progesterone increase the sensitivity of the medullary respiratory centers, resulting in increased minute ventilation.5 These cumulative changes decrease the time to desaturation for the gravid female and induce a respiratory alkalosis.1,5 The lower esophageal sphincter tone is reduced secondary to progesterone,1 resulting in increased gastric reflux, delayed gastric emptying, and increased risk for aspiration.
TABLE 4.1 Checklist of Steps to Review Prior to an Emergent Obstetric Airway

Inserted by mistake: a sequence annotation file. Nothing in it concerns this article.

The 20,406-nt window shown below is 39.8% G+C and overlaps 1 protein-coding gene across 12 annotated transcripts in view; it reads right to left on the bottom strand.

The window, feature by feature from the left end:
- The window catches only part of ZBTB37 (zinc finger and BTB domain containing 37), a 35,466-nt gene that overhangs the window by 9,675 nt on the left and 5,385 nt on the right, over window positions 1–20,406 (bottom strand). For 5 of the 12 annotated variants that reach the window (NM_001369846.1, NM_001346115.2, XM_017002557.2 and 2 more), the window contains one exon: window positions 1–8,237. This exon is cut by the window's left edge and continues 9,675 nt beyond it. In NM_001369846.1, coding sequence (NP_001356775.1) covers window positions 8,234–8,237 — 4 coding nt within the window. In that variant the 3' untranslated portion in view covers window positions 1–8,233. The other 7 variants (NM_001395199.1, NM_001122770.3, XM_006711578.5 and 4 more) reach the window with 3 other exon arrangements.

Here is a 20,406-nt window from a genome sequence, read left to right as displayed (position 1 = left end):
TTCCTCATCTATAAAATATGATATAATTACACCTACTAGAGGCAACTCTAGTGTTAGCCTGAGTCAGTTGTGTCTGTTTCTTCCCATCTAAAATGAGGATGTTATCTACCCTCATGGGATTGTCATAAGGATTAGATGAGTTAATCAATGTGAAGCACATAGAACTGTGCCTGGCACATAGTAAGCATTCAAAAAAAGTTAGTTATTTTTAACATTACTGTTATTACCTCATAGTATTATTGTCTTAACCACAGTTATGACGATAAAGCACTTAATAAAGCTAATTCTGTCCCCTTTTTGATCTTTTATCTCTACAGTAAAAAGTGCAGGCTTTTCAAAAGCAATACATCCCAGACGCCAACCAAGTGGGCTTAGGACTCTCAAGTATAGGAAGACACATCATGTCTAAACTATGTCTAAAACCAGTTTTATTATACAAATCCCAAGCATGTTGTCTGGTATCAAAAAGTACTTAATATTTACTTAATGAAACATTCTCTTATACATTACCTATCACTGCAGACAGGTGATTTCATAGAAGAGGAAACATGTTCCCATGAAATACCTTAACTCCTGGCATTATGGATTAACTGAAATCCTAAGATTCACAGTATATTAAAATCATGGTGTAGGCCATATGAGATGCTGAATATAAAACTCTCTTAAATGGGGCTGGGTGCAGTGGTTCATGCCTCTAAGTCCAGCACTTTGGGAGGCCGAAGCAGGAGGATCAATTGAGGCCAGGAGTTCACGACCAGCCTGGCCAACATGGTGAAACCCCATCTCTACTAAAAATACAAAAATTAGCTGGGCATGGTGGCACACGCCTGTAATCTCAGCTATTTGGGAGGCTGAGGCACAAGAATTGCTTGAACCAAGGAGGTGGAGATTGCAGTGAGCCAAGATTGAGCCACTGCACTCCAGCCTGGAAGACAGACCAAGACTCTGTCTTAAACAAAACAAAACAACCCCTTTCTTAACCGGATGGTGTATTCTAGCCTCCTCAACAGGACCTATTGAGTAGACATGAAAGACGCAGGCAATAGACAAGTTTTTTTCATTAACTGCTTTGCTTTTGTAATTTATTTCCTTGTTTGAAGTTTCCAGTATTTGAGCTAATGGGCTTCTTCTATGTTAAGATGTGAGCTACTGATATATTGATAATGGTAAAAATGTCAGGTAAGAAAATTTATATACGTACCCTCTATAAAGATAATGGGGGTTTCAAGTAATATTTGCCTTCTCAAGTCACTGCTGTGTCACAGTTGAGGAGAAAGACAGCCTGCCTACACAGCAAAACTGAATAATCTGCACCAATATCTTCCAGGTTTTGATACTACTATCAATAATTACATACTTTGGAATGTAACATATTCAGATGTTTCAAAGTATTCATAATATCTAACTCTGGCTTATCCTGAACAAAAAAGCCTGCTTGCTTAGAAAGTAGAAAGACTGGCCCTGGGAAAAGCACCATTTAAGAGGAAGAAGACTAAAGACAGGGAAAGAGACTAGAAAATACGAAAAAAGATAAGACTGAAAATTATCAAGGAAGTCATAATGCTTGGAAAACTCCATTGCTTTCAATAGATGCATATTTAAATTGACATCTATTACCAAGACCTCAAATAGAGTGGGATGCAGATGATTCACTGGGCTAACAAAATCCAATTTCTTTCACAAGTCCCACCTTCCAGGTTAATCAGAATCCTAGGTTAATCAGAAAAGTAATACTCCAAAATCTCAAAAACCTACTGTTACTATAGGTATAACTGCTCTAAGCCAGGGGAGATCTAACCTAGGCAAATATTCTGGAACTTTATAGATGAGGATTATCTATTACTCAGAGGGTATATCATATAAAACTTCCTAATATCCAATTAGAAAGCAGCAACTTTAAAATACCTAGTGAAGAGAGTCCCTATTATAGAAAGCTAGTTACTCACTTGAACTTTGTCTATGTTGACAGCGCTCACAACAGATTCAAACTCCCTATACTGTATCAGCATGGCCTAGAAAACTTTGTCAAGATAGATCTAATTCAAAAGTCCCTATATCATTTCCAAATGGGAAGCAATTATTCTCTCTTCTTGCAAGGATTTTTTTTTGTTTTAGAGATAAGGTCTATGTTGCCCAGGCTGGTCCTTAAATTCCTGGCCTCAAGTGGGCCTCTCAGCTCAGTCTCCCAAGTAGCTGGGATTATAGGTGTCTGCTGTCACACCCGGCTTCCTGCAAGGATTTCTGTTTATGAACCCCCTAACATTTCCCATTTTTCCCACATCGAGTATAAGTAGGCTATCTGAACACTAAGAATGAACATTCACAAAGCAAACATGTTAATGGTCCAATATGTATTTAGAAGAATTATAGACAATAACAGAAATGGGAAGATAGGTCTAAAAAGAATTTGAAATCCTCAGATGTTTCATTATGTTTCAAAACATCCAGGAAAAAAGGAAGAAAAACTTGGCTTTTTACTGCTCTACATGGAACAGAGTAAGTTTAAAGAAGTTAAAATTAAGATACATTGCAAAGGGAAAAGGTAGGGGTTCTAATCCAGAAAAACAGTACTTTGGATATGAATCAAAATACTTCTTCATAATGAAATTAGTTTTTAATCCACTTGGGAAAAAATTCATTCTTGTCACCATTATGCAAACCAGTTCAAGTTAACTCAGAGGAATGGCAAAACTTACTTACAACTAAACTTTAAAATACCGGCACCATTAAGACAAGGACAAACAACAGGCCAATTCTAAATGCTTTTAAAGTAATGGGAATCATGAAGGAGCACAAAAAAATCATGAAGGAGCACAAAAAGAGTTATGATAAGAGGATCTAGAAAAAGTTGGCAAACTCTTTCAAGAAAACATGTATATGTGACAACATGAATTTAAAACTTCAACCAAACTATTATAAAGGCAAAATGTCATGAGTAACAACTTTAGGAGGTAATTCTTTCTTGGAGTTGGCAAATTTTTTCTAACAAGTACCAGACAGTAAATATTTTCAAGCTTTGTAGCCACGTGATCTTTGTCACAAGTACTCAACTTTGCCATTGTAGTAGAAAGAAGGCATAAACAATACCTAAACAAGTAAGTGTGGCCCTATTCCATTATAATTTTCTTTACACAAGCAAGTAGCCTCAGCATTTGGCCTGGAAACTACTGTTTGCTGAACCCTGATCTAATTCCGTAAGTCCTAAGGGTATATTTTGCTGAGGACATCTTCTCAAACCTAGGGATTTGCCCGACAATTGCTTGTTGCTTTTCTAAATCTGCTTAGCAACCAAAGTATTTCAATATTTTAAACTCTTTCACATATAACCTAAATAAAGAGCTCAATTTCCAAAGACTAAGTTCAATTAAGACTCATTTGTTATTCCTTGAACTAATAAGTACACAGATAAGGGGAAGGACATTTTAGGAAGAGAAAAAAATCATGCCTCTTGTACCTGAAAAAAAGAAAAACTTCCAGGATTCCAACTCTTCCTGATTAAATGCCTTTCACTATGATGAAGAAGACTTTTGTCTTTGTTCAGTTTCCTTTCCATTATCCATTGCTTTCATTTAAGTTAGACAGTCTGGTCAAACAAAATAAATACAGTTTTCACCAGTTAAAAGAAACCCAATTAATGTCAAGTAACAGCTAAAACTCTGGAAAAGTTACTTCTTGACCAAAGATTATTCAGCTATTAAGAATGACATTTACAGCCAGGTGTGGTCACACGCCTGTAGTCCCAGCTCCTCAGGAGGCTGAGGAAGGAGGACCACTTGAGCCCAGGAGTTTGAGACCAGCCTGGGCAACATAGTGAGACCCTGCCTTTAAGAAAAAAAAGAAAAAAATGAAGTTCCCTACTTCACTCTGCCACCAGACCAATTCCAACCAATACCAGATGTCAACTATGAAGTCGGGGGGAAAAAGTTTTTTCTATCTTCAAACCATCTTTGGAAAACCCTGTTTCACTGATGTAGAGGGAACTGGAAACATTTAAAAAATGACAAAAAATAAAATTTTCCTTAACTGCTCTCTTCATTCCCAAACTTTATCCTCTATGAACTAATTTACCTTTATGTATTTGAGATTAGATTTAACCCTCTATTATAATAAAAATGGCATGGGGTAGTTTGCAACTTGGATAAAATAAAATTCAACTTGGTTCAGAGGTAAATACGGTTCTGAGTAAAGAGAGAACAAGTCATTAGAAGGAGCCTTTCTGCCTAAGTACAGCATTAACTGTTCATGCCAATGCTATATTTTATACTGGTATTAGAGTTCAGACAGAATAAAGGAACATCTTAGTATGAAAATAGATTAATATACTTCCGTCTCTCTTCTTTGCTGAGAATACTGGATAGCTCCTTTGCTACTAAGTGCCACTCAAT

notch positioning, and head elevation. Use caution with NPA insertion in pregnant patients due to the risk of epistaxis secondary to increased vascularity of the nasal mucosa.13
for the emergent obstetric airway. Premedications are avoided given the increased risk of errors, delays incurred, and lack of evidence to support their use. Hypotension in pregnancy may not be evident until loss of 25% to 30% of the blood volume7,11; therefore, push dose pressors can be given prior to induction in patients with suspected hypovolemia; phenylephrine in 50 to 200 mcg IV pushes are considered safe for use in pregnancy. Asthmatic patients are at increased risk of bronchospasm due to mucosal edema; thus, ketamine can be used as an induction agent to improve respiratory insufficiency and bronchospasm in these patients.